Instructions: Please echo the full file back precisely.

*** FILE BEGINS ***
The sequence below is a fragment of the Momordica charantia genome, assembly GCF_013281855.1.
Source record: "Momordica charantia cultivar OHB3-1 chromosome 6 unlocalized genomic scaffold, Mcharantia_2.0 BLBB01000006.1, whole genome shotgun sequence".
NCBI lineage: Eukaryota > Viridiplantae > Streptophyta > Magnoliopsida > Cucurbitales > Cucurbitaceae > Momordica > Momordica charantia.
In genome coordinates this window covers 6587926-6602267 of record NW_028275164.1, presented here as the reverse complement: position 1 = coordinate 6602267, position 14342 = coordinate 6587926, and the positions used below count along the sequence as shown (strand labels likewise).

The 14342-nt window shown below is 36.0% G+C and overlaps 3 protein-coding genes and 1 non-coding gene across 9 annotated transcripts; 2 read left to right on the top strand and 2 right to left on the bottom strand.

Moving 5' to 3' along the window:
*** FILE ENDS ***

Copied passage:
The sequence below is a fragment of the Momordica charantia genome, assembly GCF_013281855.1.
Source record: "Momordica charantia cultivar OHB3-1 chromosome 6 unlocalized genomic scaffold, Mcharantia_2.0 BLBB01000006.1, whole genome shotgun sequence".
NCBI lineage: Eukaryota > Viridiplantae > Streptophyta > Magnoliopsida > Cucurbitales > Cucurbitaceae > Momordica > Momordica charantia.
In genome coordinates this window covers 6587926-6602267 of record NW_028275164.1, presented here as the reverse complement: position 1 = coordinate 6602267, position 14342 = coordinate 6587926, and the positions used below count along the sequence as shown (strand labels likewise).

The 14342-nt window shown below is 36.0% G+C and overlaps 3 protein-coding genes and 1 non-coding gene across 9 annotated transcripts; 2 read left to right on the top strand and 2 right to left on the bottom strand.

Moving 5' to 3' along the window: